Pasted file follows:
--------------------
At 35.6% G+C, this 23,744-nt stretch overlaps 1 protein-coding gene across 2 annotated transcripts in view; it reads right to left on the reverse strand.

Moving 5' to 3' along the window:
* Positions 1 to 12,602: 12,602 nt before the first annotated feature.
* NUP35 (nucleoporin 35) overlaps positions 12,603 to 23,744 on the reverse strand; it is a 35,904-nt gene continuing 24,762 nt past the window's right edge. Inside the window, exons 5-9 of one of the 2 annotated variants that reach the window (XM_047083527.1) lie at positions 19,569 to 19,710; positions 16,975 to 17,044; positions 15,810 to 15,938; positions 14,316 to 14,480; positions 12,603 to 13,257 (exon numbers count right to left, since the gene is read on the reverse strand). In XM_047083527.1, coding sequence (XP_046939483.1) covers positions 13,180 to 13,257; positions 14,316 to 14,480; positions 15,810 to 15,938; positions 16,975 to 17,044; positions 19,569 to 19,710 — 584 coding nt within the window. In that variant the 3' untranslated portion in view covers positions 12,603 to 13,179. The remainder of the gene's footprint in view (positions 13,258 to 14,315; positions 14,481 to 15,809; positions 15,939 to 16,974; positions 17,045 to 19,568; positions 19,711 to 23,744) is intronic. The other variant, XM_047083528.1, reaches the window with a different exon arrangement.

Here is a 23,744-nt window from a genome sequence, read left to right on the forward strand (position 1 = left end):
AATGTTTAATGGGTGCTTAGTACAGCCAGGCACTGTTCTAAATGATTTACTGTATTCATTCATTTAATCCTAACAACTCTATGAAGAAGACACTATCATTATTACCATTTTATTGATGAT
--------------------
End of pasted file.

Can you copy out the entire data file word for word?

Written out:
At 35.6% G+C, this 23,744-nt stretch overlaps 1 protein-coding gene across 2 annotated transcripts in view; it reads right to left on the reverse strand.

Moving 5' to 3' along the window:
* Positions 1 to 12,602: 12,602 nt before the first annotated feature.
* NUP35 (nucleoporin 35) overlaps positions 12,603 to 23,744 on the reverse strand; it is a 35,904-nt gene continuing 24,762 nt past the window's right edge. Inside the window, exons 5-9 of one of the 2 annotated variants that reach the window (XM_047083527.1) lie at positions 19,569 to 19,710; positions 16,975 to 17,044; positions 15,810 to 15,938; positions 14,316 to 14,480; positions 12,603 to 13,257 (exon numbers count right to left, since the gene is read on the reverse strand). In XM_047083527.1, coding sequence (XP_046939483.1) covers positions 13,180 to 13,257; positions 14,316 to 14,480; positions 15,810 to 15,938; positions 16,975 to 17,044; positions 19,569 to 19,710 — 584 coding nt within the window. In that variant the 3' untranslated portion in view covers positions 12,603 to 13,179. The remainder of the gene's footprint in view (positions 13,258 to 14,315; positions 14,481 to 15,809; positions 15,939 to 16,974; positions 17,045 to 19,568; positions 19,711 to 23,744) is intronic. The other variant, XM_047083528.1, reaches the window with a different exon arrangement.

Here is a 23,744-nt window from a genome sequence, read left to right on the forward strand (position 1 = left end):
AATGTTTAATGGGTGCTTAGTACAGCCAGGCACTGTTCTAAATGATTTACTGTATTCATTCATTTAATCCTAACAACTCTATGAAGAAGACACTATCATTATTACCATTTTATTGATGAT